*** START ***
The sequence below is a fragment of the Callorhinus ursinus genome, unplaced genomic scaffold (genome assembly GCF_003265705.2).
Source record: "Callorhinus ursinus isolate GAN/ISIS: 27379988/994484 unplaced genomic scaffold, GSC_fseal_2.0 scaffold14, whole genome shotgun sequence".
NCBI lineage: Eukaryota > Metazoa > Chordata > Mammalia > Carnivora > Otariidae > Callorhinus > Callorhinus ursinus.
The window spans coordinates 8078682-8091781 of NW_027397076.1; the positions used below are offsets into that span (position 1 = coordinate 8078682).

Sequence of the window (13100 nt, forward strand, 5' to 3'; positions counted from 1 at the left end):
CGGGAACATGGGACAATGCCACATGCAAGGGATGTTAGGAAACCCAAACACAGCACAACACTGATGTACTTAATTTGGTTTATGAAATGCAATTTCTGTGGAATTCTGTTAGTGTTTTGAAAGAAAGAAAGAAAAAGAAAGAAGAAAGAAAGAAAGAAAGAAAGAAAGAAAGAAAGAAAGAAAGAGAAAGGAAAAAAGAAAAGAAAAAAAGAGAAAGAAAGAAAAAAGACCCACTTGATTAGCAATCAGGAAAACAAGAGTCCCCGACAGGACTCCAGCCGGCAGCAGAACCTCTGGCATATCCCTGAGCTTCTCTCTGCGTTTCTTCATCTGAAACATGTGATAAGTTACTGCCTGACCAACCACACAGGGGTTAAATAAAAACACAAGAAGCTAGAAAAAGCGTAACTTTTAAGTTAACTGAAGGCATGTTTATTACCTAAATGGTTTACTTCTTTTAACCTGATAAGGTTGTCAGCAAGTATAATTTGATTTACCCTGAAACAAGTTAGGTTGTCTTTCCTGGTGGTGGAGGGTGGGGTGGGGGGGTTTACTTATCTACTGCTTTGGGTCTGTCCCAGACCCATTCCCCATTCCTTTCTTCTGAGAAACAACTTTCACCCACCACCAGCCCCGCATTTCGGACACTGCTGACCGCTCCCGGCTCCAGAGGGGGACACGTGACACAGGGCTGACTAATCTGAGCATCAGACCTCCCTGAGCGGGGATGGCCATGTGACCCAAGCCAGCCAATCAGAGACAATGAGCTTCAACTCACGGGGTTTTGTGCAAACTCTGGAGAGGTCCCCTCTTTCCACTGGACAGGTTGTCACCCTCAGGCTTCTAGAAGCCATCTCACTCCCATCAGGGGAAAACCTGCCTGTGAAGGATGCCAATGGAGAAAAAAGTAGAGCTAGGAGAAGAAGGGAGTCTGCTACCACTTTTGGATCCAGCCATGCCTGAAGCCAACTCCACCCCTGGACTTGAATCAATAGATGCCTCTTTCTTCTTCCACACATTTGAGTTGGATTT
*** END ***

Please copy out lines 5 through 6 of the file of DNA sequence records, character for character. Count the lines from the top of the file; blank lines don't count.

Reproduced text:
Sequence of the window (13100 nt, forward strand, 5' to 3'; positions counted from 1 at the left end):
CGGGAACATGGGACAATGCCACATGCAAGGGATGTTAGGAAACCCAAACACAGCACAACACTGATGTACTTAATTTGGTTTATGAAATGCAATTTCTGTGGAATTCTGTTAGTGTTTTGAAAGAAAGAAAGAAAAAGAAAGAAGAAAGAAAGAAAGAAAGAAAGAAAGAAAGAAAGAAAGAAAGAGAAAGGAAAAAAGAAAAGAAAAAAAGAGAAAGAAAGAAAAAAGACCCACTTGATTAGCAATCAGGAAAACAAGAGTCCCCGACAGGACTCCAGCCGGCAGCAGAACCTCTGGCATATCCCTGAGCTTCTCTCTGCGTTTCTTCATCTGAAACATGTGATAAGTTACTGCCTGACCAACCACACAGGGGTTAAATAAAAACACAAGAAGCTAGAAAAAGCGTAACTTTTAAGTTAACTGAAGGCATGTTTATTACCTAAATGGTTTACTTCTTTTAACCTGATAAGGTTGTCAGCAAGTATAATTTGATTTACCCTGAAACAAGTTAGGTTGTCTTTCCTGGTGGTGGAGGGTGGGGTGGGGGGGTTTACTTATCTACTGCTTTGGGTCTGTCCCAGACCCATTCCCCATTCCTTTCTTCTGAGAAACAACTTTCACCCACCACCAGCCCCGCATTTCGGACACTGCTGACCGCTCCCGGCTCCAGAGGGGGACACGTGACACAGGGCTGACTAATCTGAGCATCAGACCTCCCTGAGCGGGGATGGCCATGTGACCCAAGCCAGCCAATCAGAGACAATGAGCTTCAACTCACGGGGTTTTGTGCAAACTCTGGAGAGGTCCCCTCTTTCCACTGGACAGGTTGTCACCCTCAGGCTTCTAGAAGCCATCTCACTCCCATCAGGGGAAAACCTGCCTGTGAAGGATGCCAATGGAGAAAAAAGTAGAGCTAGGAGAAGAAGGGAGTCTGCTACCACTTTTGGATCCAGCCATGCCTGAAGCCAACTCCACCCCTGGACTTGAATCAATAGATGCCTCTTTCTTCTTCCACACATTTGAGTTGGATTT